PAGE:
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Senator Ben Ray Luján’s Stroke, and His Recovery for a Supreme Court Vote


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When Senator Ben Ray Luján got off the bed at 6:15 on the morning of Jan. 27, the world was spinning.

“As soon as I stood up, it felt like vertigo,” he recalled in an interview in his Senate office, one in every of only a couple of the Latest Mexico Democrat has given since suffering a stroke that would have killed him. The stakes stretched far beyond him: News had just emerged that President Biden would have a Supreme Court nomination, and Democrats within the narrowly divided Senate would desperately need his vote to substantiate a recent liberal justice.

On the time, he knew something was incorrect along with his body, but not what. He lay back down and closed his eyes for one more half-hour or so, then tried to stand up again. More spinning.

He called his chief of staff, Carlos Sanchez, who urged him to tell his doctor immediately.

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“It’s essential go to the emergency room,” the doctor said.

At that time, Luján said, “I actually wasn’t in a position to walk.”

He remembers “crawling around” on the ground, the vertigo was so bad. His sister Jackie, who lives nearby, soon arrived to assist.

“I want your strength,” he told her. She grabbed a broomstick for support, helped him down the steps in front of his house and helped him get to the hospital, half-hour away in Santa Fe.

Soon, he was on his method to a bigger medical facility in Albuquerque.

“You might see the fear in her eyes,” Luján said. “I still do not forget that.”

It’s a moment I can recognize.

Two days before Election Day in 2020, I had a thalamic ischemic stroke that left me temporarily unable to walk. I used to be hospitalized for 2 weeks.

I distinctly remember, as my family dropped me off on the emergency room, holding onto my wife’s hand as she touched the left side of my face. It was numb and tingling, and I wasn’t sure if I’d live or die, let alone feel normal again.

Luján’s stroke was an identical shock. At 49, he’s one in every of the Senate’s younger members. “This got here out of the blue,” he said. “I didn’t have early warning signs. I used to be pretty physically lively.”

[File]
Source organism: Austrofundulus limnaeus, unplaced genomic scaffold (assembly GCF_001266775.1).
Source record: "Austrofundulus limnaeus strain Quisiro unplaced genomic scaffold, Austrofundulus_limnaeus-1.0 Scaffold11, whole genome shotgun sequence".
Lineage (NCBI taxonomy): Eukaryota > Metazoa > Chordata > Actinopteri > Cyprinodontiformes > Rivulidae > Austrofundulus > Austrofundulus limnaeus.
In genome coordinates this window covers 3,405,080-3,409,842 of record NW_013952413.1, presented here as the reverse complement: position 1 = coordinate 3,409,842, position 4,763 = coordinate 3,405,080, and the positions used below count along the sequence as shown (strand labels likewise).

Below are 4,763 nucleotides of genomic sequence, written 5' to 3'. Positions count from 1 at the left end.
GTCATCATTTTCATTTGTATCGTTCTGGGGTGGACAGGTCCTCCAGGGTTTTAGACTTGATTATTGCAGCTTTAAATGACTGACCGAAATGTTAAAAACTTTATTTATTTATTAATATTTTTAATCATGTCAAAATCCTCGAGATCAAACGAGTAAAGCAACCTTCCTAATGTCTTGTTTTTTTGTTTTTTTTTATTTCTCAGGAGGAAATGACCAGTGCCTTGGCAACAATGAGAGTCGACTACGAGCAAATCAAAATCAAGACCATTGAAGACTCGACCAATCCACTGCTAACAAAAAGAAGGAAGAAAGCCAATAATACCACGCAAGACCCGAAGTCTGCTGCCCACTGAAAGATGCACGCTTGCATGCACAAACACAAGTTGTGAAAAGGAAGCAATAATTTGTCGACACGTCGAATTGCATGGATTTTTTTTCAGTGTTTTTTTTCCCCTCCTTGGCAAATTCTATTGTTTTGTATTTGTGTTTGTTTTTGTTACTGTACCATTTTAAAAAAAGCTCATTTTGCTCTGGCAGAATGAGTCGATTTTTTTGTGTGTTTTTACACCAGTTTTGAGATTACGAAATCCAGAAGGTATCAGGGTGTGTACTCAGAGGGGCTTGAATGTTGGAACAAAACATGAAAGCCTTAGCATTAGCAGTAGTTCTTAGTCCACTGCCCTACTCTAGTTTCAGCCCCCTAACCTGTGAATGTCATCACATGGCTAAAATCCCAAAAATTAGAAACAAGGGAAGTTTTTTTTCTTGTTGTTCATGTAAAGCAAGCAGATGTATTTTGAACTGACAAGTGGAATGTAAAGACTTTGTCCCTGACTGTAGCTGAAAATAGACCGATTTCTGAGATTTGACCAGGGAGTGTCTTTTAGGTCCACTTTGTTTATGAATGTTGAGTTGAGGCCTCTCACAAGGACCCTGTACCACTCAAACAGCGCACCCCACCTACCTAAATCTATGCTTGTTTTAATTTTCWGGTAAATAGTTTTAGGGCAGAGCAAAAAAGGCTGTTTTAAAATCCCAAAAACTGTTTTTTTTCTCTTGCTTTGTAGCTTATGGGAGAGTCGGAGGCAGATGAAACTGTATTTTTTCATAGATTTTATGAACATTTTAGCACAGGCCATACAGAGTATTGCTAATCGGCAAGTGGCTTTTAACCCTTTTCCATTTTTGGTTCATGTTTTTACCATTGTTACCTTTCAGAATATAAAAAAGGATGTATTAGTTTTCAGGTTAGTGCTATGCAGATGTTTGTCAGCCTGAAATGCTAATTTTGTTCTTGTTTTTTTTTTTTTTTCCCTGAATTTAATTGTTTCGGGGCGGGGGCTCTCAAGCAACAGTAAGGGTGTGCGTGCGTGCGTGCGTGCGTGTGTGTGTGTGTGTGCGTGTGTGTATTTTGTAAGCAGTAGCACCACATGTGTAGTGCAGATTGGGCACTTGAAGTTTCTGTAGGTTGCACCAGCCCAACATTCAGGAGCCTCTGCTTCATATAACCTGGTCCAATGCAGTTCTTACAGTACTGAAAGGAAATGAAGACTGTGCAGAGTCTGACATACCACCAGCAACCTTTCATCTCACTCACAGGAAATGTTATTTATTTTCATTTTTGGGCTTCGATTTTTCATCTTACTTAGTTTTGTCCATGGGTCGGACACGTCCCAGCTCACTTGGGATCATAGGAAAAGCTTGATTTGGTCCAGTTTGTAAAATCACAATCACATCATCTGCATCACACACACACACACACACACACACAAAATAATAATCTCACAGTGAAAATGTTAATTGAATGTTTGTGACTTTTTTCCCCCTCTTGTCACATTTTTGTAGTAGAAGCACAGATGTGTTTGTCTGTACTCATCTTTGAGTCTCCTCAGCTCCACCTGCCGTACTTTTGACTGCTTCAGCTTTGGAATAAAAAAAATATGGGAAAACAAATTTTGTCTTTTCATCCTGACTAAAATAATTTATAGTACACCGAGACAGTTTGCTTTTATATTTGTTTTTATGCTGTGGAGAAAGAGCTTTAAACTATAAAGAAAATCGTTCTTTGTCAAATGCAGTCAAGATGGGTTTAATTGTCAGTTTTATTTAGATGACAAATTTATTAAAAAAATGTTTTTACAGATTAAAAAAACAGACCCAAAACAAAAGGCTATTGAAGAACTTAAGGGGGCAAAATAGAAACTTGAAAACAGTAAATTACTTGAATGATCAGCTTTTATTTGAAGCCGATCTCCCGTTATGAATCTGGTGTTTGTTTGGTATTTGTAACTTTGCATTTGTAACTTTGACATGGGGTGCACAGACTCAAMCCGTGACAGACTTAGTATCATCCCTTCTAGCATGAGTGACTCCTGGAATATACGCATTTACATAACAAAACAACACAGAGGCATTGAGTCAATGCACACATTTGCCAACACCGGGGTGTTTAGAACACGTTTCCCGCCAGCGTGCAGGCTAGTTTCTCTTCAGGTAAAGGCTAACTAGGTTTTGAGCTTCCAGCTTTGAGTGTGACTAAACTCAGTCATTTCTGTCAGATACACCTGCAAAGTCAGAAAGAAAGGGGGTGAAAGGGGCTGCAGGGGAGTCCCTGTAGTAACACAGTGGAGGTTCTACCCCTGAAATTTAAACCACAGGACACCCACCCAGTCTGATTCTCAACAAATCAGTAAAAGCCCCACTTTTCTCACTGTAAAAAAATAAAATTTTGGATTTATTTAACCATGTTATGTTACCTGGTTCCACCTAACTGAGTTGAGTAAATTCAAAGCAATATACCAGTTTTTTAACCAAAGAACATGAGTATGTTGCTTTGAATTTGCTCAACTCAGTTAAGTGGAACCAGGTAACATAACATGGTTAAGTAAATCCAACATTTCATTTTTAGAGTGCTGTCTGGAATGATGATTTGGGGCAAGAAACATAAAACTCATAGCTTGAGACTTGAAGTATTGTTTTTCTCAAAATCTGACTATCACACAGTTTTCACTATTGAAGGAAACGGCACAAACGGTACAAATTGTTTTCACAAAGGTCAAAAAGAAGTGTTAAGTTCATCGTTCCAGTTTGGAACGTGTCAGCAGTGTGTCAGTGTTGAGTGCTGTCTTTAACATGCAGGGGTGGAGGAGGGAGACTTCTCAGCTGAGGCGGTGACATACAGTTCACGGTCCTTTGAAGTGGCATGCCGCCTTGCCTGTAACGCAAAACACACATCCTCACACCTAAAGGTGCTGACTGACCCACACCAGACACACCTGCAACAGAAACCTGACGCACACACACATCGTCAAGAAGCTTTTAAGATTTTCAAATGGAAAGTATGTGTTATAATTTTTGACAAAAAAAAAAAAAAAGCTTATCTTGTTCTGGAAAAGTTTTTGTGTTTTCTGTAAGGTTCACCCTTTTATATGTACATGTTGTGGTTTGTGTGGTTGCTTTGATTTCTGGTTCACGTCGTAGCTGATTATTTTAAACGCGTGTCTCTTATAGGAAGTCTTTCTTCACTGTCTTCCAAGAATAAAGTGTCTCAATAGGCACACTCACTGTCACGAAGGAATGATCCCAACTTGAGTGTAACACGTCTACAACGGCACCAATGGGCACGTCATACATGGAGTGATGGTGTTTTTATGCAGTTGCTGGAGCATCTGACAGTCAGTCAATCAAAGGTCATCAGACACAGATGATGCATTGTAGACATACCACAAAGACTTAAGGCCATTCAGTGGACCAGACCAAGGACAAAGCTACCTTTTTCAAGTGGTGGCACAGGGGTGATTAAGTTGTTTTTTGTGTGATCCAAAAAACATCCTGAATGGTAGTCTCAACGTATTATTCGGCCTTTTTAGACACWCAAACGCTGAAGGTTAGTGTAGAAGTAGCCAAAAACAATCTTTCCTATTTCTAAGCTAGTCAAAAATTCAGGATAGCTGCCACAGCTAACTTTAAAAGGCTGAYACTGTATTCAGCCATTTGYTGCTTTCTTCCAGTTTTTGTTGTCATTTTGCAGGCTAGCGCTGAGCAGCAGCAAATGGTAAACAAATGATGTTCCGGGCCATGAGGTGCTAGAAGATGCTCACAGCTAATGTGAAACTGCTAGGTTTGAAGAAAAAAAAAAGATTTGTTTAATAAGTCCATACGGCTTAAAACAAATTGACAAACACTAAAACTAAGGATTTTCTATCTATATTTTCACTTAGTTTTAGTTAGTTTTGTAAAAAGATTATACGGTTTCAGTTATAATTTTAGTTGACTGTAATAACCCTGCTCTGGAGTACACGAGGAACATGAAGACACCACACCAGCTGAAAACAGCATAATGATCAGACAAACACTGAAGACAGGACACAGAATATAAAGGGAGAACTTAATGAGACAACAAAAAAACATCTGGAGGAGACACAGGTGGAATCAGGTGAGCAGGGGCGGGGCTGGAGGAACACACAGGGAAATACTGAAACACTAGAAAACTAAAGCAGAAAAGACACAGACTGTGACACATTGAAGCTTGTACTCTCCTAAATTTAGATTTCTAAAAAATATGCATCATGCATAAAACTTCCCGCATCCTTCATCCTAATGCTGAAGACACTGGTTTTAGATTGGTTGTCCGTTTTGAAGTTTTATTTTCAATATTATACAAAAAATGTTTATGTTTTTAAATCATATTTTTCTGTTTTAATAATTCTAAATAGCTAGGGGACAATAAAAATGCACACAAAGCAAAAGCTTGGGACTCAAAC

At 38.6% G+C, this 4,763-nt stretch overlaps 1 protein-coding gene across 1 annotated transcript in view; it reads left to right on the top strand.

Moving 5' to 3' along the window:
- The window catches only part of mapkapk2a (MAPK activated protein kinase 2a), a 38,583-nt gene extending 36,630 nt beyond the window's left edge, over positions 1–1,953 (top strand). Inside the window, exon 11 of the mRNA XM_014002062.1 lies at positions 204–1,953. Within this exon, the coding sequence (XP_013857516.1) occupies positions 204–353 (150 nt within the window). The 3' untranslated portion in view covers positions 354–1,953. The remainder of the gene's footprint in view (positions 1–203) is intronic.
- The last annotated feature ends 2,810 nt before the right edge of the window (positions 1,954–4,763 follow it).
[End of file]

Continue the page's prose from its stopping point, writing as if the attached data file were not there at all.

It was a reminder, he said, that “every one in every of us goes through challenges. All of us have nightmares. Something bad can occur in our life.”

Like me, Luján didn’t make it to the hospital in time to interrupt up the blood clot. May is National Stroke Awareness Month, and he wants others to know the warning signs.

Down the center of the back of his skull, Luján still bears the scar of the surgery that relieved the pressure on his cerebellum, the a part of the brain that affects balance and posture. After several days of close commentary, doctors decided to remove a portion of his skull the scale of a silver dollar.

The surgeons described the procedure in a video Luján released on Feb. 13, a bit over two weeks after the stroke.

Though he still has some tingling in his right hand, the scar is the one visible sign of what happened. His speech is rapid and completely fluid.

“I feel like I’ve come back stronger,” he said, joking that the stroke had helped him drop a couple of kilos. “I fit into my clothing higher.”

With Democrats holding the barest control of the Senate, the stroke threatened to do greater than upend Luján’s life. If he weren’t in a position to return, the party may need needed to delay a vote on President Biden’s Supreme Court nominee, risking her confirmation.

“I want to get out of here,” Luján recalled considering. “I want to find a way to solid that vote, because in my head, I used to be the one which was going to forestall this from happening. And also you didn’t want that in your shoulders, right? That was bad for the country.”

He said he was “very proud” to solid his vote for Ketanji Brown Jackson, who will change into the primary Black woman to hitch the Supreme Court, only a couple of weeks after leaving the hospital.

Luján is an increasingly rare figure in a polarized Washington. He’s universally known within the Senate as a form and thoughtful colleague, someone who builds relationships with adversaries, seeks out bipartisan projects and offers a cheery hello to everyone he passes within the hallways.